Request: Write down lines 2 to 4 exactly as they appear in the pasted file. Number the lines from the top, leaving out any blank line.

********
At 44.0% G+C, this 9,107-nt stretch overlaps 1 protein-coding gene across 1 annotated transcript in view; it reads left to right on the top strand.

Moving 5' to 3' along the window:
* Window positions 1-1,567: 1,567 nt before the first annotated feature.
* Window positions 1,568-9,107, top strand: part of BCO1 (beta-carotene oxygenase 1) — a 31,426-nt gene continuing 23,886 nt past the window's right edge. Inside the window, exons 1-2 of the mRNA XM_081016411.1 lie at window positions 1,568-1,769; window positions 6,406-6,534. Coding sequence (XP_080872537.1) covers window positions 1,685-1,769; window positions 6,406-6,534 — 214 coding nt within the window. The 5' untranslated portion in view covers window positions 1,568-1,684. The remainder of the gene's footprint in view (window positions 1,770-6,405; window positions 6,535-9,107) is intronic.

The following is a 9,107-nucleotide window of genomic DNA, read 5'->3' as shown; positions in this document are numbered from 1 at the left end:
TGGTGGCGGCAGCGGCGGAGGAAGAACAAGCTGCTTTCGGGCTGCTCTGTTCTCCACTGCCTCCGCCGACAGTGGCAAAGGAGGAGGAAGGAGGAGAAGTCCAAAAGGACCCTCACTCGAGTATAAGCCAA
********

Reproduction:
Moving 5' to 3' along the window:
* Window positions 1-1,567: 1,567 nt before the first annotated feature.
* Window positions 1,568-9,107, top strand: part of BCO1 (beta-carotene oxygenase 1) — a 31,426-nt gene continuing 23,886 nt past the window's right edge. Inside the window, exons 1-2 of the mRNA XM_081016411.1 lie at window positions 1,568-1,769; window positions 6,406-6,534. Coding sequence (XP_080872537.1) covers window positions 1,685-1,769; window positions 6,406-6,534 — 214 coding nt within the window. The 5' untranslated portion in view covers window positions 1,568-1,684. The remainder of the gene's footprint in view (window positions 1,770-6,405; window positions 6,535-9,107) is intronic.